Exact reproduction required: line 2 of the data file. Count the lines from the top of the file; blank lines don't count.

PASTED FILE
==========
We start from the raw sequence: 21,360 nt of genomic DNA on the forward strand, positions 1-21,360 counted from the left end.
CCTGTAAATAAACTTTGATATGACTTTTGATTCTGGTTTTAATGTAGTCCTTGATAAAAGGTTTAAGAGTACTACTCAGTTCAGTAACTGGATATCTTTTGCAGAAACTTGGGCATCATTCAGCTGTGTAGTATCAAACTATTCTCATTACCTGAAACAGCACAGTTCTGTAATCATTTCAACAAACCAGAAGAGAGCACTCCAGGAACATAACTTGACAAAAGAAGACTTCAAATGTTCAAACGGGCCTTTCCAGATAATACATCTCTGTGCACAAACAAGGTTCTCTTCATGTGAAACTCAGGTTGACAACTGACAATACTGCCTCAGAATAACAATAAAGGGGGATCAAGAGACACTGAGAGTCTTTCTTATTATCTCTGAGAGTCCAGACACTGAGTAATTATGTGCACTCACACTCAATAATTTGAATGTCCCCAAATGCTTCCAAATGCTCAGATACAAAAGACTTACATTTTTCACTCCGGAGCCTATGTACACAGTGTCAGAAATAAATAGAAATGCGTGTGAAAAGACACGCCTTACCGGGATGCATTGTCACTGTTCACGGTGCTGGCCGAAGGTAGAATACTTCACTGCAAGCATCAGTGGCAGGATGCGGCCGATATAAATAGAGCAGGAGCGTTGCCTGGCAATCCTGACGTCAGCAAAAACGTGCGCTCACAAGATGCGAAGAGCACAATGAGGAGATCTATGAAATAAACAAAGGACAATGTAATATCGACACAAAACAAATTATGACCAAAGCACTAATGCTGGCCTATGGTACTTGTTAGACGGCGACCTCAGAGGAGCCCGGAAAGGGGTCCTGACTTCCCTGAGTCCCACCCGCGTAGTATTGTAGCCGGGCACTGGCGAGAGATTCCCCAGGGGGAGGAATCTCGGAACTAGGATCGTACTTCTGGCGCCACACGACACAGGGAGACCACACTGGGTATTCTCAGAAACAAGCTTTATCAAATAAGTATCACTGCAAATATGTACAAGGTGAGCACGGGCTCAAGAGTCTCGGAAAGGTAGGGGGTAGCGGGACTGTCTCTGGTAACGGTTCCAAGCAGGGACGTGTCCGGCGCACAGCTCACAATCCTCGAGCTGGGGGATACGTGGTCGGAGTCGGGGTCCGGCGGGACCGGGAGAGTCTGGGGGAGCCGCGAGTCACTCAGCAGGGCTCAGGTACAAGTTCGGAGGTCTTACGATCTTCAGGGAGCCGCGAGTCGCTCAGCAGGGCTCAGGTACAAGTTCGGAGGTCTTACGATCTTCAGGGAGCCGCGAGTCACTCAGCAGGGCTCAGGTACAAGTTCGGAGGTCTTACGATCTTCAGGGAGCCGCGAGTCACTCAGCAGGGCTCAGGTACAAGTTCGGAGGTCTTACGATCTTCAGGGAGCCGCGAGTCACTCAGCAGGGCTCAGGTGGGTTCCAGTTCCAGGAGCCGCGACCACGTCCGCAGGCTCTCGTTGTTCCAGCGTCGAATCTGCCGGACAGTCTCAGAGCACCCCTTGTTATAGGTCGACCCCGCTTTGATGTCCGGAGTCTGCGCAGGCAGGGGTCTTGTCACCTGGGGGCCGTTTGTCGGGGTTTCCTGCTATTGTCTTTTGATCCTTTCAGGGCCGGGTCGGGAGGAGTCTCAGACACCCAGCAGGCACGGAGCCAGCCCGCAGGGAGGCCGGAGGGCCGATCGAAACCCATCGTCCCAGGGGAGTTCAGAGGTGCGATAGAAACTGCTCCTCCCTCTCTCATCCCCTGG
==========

CCTGTAAATAAACTTTGATATGACTTTTGATTCTGGTTTTAATGTAGTCCTTGATAAAAGGTTTAAGAGTACTACTCAGTTCAGTAACTGGATATCTTTTGCAGAAACTTGGGCATCATTCAGCTGTGTAGTATCAAACTATTCTCATTACCTGAAACAGCACAGTTCTGTAATCATTTCAACAAACCAGAAGAGAGCACTCCAGGAACATAACTTGACAAAAGAAGACTTCAAATGTTCAAACGGGCCTTTCCAGATAATACATCTCTGTGCACAAACAAGGTTCTCTTCATGTGAAACTCAGGTTGACAACTGACAATACTGCCTCAGAATAACAATAAAGGGGGATCAAGAGACACTGAGAGTCTTTCTTATTATCTCTGAGAGTCCAGACACTGAGTAATTATGTGCACTCACACTCAATAATTTGAATGTCCCCAAATGCTTCCAAATGCTCAGATACAAAAGACTTACATTTTTCACTCCGGAGCCTATGTACACAGTGTCAGAAATAAATAGAAATGCGTGTGAAAAGACACGCCTTACCGGGATGCATTGTCACTGTTCACGGTGCTGGCCGAAGGTAGAATACTTCACTGCAAGCATCAGTGGCAGGATGCGGCCGATATAAATAGAGCAGGAGCGTTGCCTGGCAATCCTGACGTCAGCAAAAACGTGCGCTCACAAGATGCGAAGAGCACAATGAGGAGATCTATGAAATAAACAAAGGACAATGTAATATCGACACAAAACAAATTATGACCAAAGCACTAATGCTGGCCTATGGTACTTGTTAGACGGCGACCTCAGAGGAGCCCGGAAAGGGGTCCTGACTTCCCTGAGTCCCACCCGCGTAGTATTGTAGCCGGGCACTGGCGAGAGATTCCCCAGGGGGAGGAATCTCGGAACTAGGATCGTACTTCTGGCGCCACACGACACAGGGAGACCACACTGGGTATTCTCAGAAACAAGCTTTATCAAATAAGTATCACTGCAAATATGTACAAGGTGAGCACGGGCTCAAGAGTCTCGGAAAGGTAGGGGGTAGCGGGACTGTCTCTGGTAACGGTTCCAAGCAGGGACGTGTCCGGCGCACAGCTCACAATCCTCGAGCTGGGGGATACGTGGTCGGAGTCGGGGTCCGGCGGGACCGGGAGAGTCTGGGGGAGCCGCGAGTCACTCAGCAGGGCTCAGGTACAAGTTCGGAGGTCTTACGATCTTCAGGGAGCCGCGAGTCGCTCAGCAGGGCTCAGGTACAAGTTCGGAGGTCTTACGATCTTCAGGGAGCCGCGAGTCACTCAGCAGGGCTCAGGTACAAGTTCGGAGGTCTTACGATCTTCAGGGAGCCGCGAGTCACTCAGCAGGGCTCAGGTACAAGTTCGGAGGTCTTACGATCTTCAGGGAGCCGCGAGTCACTCAGCAGGGCTCAGGTGGGTTCCAGTTCCAGGAGCCGCGACCACGTCCGCAGGCTCTCGTTGTTCCAGCGTCGAATCTGCCGGACAGTCTCAGAGCACCCCTTGTTATAGGTCGACCCCGCTTTGATGTCCGGAGTCTGCGCAGGCAGGGGTCTTGTCACCTGGGGGCCGTTTGTCGGGGTTTCCTGCTATTGTCTTTTGATCCTTTCAGGGCCGGGTCGGGAGGAGTCTCAGACACCCAGCAGGCACGGAGCCAGCCCGCAGGGAGGCCGGAGGGCCGATCGAAACCCATCGTCCCAGGGGAGTTCAGAGGTGCGATAGAAACTGCTCCTCCCTCTCTCATCCCCTGG